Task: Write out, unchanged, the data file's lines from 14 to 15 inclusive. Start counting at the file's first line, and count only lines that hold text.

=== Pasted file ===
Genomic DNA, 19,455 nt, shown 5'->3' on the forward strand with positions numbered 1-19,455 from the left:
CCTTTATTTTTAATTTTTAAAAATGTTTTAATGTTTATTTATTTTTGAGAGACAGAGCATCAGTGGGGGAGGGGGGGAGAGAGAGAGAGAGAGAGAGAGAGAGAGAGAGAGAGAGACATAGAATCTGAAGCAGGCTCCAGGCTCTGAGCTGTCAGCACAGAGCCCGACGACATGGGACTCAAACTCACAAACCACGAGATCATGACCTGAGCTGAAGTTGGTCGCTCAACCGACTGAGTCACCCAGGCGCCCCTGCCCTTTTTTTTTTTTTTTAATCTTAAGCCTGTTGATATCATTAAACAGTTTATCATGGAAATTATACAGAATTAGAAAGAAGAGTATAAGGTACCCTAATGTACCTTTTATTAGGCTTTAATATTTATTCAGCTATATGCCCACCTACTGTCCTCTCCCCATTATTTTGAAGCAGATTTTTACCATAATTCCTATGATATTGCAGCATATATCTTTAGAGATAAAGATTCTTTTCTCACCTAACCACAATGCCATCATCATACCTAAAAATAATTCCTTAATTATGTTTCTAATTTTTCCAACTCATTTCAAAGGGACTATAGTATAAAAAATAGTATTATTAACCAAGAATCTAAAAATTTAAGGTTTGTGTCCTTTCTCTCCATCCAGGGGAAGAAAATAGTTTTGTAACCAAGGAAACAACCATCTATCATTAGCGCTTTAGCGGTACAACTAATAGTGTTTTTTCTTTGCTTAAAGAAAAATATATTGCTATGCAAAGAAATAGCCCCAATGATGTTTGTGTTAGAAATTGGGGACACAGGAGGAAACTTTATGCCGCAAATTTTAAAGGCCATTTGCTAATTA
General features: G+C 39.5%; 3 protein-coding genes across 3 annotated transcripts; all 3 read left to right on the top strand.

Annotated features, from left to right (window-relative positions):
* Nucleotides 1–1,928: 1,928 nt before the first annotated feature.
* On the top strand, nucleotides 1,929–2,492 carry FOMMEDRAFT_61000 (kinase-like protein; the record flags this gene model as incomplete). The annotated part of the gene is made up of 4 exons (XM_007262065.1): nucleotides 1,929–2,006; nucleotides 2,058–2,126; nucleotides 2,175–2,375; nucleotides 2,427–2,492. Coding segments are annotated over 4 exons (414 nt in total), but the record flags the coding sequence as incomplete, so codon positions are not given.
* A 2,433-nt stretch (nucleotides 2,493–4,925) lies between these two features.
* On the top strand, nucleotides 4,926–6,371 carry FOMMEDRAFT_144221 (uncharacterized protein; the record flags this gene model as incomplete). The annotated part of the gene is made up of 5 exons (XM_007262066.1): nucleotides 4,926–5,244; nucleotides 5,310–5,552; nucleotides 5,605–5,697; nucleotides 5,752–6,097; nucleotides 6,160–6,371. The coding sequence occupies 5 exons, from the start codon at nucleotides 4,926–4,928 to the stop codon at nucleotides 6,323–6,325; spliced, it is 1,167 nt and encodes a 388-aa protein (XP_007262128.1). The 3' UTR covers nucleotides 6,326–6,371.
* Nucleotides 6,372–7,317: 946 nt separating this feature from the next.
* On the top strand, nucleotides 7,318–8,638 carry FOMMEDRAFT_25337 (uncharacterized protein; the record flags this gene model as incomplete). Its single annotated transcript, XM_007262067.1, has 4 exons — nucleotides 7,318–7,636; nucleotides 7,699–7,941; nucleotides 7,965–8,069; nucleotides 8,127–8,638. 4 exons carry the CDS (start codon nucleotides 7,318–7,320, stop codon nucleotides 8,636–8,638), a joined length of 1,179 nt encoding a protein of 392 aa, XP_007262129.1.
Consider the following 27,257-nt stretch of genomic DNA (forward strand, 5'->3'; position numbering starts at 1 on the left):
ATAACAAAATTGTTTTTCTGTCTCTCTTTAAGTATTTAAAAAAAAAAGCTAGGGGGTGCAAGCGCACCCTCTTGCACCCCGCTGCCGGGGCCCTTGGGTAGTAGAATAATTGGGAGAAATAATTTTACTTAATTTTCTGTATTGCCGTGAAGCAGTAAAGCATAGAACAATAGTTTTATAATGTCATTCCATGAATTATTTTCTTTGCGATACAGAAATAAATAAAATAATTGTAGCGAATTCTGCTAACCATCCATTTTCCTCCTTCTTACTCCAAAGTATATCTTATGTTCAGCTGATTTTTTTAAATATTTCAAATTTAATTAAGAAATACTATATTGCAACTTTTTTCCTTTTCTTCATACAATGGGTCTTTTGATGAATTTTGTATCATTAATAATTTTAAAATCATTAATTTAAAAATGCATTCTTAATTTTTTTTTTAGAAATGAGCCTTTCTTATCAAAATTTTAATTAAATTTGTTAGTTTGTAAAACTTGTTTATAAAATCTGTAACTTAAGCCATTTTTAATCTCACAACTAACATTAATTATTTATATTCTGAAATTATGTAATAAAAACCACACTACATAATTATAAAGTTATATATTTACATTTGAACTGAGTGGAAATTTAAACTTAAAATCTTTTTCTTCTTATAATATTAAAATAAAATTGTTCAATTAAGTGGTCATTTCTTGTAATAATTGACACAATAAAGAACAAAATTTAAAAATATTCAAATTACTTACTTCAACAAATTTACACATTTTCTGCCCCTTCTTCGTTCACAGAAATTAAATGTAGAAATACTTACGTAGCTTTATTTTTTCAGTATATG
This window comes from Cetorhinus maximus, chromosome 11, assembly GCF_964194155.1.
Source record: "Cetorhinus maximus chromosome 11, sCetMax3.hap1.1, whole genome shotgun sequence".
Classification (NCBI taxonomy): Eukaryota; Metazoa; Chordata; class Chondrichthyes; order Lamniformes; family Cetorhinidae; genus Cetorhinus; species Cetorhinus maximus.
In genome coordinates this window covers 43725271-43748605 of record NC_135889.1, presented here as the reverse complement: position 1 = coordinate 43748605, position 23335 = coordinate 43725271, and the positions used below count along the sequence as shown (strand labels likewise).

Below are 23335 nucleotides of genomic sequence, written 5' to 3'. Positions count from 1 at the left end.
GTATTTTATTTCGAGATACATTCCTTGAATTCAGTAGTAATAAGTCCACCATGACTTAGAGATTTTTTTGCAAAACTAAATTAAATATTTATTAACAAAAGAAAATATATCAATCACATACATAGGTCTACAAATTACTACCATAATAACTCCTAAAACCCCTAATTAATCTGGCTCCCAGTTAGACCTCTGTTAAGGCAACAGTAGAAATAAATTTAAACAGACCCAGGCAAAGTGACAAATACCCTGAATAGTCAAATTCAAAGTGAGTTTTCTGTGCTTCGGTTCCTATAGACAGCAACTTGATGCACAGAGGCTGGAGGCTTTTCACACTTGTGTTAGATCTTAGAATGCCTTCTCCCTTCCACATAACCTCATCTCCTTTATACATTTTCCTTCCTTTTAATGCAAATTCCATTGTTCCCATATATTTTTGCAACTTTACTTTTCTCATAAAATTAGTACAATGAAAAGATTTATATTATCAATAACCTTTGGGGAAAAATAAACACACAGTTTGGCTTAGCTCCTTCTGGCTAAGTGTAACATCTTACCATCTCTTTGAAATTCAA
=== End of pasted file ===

Source record: "Cetorhinus maximus chromosome 11, sCetMax3.hap1.1, whole genome shotgun sequence".
Classification (NCBI taxonomy): Eukaryota; Metazoa; Chordata; class Chondrichthyes; order Lamniformes; family Cetorhinidae; genus Cetorhinus; species Cetorhinus maximus.